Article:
TAKOMA PARK – In the long journey that is the tree ordinance review, Takoma Park officials met with members of its Tree Commission on July 22 to discuss how to improve the current process.
The Tree Commission presented improvements to the tree ordinance and recommendations on how to make the process more streamlined and effective. The commission also discussed the impact on the tree canopy and the residents of the city. As the first few meetings of the review process planned to take months, the recommendations and improvements are not set in stone and are subject to change.
“In its substance, it’s really about protecting the trees and enabling the trees to survive in a built environment,” said Tree Commission Member Tina Murray about the tree ordinance.
Many of the recommendations deal with the language used in the ordinance and aim to reduce misunderstanding. For example, definitions were added to the terms “ecosystem services” and “invasive species.”
Other recommendations concern easing up restrictions that the ordinance placed to ensure compliance from residents. For example, one of the proposed changes was to increase the limit, from five to 10 percent, that one can prune a live canopy of an urban forest tree before a tree impact assessment is required. It was also recommended that the price of the assessment be decreased from $50 to $25.
The tree ordinance is viewed as a burden to many, a bureaucratic process that seems unnecessarily drawn out but is in fact important to maintain Takoma Park’s tree canopy. That burden, according to Murray, seems to be placed solely on the property owner whose land the tree is on, even if the benefits extend to more people.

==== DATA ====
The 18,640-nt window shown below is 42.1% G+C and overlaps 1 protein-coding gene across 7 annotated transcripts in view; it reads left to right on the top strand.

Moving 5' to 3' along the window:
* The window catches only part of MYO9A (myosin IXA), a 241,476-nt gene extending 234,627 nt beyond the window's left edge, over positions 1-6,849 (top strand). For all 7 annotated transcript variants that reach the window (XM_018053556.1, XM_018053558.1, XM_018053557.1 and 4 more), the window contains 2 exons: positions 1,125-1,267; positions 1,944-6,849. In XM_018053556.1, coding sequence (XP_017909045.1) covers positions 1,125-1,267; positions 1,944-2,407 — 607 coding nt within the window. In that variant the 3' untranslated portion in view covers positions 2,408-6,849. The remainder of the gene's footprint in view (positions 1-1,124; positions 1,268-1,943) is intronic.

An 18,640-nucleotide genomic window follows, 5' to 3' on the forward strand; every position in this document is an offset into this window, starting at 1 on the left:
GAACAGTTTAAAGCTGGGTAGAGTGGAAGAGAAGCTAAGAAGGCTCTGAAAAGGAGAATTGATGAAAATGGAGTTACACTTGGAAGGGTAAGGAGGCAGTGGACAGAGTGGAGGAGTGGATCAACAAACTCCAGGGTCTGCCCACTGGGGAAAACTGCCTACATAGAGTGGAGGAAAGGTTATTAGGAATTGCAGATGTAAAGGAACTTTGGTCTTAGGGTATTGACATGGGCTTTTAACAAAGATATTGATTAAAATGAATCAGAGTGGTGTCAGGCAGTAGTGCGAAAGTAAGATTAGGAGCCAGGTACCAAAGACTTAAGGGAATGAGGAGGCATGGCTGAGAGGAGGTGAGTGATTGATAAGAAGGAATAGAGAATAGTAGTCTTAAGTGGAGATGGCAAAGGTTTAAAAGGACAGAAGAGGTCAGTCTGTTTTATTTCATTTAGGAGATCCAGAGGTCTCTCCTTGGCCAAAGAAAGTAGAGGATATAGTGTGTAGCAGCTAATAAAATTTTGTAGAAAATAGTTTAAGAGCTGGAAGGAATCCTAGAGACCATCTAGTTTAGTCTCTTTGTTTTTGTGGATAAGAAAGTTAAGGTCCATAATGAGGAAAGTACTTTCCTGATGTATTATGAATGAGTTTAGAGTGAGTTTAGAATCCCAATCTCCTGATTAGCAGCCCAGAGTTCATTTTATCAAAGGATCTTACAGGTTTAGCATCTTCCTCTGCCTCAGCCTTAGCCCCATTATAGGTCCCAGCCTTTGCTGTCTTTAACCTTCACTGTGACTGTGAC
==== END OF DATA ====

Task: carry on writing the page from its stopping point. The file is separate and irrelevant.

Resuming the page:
The recommendations take into account the financial aspect required by the tree ordinance. In their recommendations, the Tree Commission wrote: “…consider fiscal modifications created by amendments to replanting requirements, in order to reflect the community stewardship component of the vision statement. To the extent it is determined this is not possible to increase funding base, expand funding of the tree emergency fund to accommodate requests for tree replacements to remove trees within 10 years of life, for residents that demonstrate need.”
The commission sees the care of the tree canopy as a community, which extends past the homeowner on whose land the tree grows.
“So, I think philosophically, if we’re looking at this from the perspective of community stewardship, we really need to examine this as a community and not just put it back on the people that happened to buy the house with the tree that has been there for 50, 60 years,” said Murray.
One of the biggest impediments to the tree canopy’s health is the routine maintenance that each tree must undergo. One of the recommendations is to include education and outreach in the master plan that the city’s arborist – or an urban forest manager, as another recommendation suggested changing the title to – updates at least biennially. The current processes assume that property owners are undertaking routine tree maintenance, but that is not the case.
On the table was also the appeals process, which Murray described as too liberal and concerning. She said that with the current appeals process, “anyone in the city can file an appeal on a removal permit of a tree on anybody’s property anywhere in the city.”
The appeals process, in reality, is a rarity, although the language may need to be clarified, she said.
“Tree removal permits get appealed by neighbors, probably every three to four years,” said Kenneth Sigman, a lawyer for the city.
According to Councilmember Peter Kovar, getting an evaluation of a tree that may be dangerous is unnecessarily difficult, and he wondered if it could be changed or reevaluated.
“One of the things that I hear from residents a lot is that their trees that are potentially hazardous to life or property and it can be challenging to have that evaluation and maybe to some extent that’s more of an art than science to make that decision,” said Kovar.
Murray said that much of the hassle that impedes this process is the incomplete record-keeping some property owners have concerning their tree(s) maintenance, as well as the disconnect between what is legally defined as hazardous and what is actually a hazard.